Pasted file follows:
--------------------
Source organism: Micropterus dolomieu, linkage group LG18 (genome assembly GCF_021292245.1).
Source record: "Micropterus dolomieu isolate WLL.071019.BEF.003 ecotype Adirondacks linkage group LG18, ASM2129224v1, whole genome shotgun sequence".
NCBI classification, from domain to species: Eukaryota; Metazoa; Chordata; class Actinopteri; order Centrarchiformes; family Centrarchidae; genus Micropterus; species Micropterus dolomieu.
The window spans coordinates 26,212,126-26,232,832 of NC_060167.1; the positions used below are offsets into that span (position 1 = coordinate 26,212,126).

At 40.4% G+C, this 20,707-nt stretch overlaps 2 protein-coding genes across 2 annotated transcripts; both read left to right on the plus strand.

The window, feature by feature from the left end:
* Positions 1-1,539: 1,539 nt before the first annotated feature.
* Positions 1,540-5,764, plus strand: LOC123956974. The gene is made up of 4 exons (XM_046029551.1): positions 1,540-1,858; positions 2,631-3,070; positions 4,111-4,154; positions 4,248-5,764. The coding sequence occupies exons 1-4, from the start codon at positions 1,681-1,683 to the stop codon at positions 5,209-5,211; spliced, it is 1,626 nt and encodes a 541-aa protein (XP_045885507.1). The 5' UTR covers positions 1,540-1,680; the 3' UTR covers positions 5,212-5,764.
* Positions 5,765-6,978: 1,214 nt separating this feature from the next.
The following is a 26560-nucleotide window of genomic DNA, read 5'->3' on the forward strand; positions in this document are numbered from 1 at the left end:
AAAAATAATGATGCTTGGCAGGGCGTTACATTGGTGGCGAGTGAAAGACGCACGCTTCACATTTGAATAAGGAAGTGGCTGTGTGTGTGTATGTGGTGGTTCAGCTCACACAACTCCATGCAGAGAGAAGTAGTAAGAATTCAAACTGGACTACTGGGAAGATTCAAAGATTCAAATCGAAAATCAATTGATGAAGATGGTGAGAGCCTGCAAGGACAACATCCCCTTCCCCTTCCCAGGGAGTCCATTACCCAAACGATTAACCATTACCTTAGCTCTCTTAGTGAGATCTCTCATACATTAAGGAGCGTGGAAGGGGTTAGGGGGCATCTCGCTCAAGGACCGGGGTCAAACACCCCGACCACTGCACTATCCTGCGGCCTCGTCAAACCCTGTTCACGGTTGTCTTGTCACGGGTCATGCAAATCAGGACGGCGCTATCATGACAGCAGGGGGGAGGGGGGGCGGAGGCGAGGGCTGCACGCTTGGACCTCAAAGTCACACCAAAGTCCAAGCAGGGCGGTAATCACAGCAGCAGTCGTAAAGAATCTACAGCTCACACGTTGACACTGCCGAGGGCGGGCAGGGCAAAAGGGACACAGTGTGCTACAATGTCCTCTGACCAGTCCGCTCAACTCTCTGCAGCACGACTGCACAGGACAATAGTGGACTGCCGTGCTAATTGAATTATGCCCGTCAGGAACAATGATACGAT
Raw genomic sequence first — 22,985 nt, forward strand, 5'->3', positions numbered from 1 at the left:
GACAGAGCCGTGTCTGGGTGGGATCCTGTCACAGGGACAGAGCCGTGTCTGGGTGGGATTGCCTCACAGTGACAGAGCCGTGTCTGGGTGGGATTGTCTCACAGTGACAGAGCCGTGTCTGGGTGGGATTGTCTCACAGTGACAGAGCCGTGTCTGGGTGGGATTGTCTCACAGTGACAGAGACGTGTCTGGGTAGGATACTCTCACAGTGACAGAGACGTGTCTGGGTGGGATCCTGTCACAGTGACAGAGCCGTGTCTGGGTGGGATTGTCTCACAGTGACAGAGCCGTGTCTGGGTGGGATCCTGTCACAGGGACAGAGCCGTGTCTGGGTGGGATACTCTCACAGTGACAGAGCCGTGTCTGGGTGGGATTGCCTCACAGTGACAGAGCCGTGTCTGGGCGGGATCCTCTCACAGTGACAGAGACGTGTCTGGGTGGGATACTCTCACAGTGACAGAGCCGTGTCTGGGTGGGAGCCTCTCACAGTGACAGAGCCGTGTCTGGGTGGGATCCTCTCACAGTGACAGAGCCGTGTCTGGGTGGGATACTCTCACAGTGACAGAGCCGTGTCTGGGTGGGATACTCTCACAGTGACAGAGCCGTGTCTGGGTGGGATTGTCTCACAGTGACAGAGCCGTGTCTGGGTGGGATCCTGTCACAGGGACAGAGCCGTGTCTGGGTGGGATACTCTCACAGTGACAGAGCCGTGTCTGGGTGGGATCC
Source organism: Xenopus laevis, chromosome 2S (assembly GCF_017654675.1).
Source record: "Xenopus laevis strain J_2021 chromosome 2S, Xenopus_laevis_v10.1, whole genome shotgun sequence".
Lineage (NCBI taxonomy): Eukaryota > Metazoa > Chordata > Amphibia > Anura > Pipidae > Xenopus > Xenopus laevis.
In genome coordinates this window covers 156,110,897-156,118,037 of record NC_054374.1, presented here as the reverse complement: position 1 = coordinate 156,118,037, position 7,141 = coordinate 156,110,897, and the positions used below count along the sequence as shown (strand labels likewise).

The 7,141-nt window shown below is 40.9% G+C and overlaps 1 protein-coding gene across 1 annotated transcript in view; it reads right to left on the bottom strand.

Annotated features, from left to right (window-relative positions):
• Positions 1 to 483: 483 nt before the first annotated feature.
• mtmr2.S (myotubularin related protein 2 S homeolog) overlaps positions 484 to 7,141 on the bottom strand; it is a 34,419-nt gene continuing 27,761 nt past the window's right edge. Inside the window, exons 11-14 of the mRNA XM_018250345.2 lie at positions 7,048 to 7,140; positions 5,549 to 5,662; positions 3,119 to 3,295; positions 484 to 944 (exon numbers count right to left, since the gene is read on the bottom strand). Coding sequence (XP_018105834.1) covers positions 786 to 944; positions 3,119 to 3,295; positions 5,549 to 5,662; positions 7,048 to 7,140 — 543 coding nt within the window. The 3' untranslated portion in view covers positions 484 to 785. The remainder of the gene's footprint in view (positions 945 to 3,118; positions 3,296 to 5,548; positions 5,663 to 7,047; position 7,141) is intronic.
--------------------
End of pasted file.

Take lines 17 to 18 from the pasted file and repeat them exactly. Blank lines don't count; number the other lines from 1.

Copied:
In genome coordinates this window covers 156,110,897-156,118,037 of record NC_054374.1, presented here as the reverse complement: position 1 = coordinate 156,118,037, position 7,141 = coordinate 156,110,897, and the positions used below count along the sequence as shown (strand labels likewise).

The 7,141-nt window shown below is 40.9% G+C and overlaps 1 protein-coding gene across 1 annotated transcript in view; it reads right to left on the bottom strand.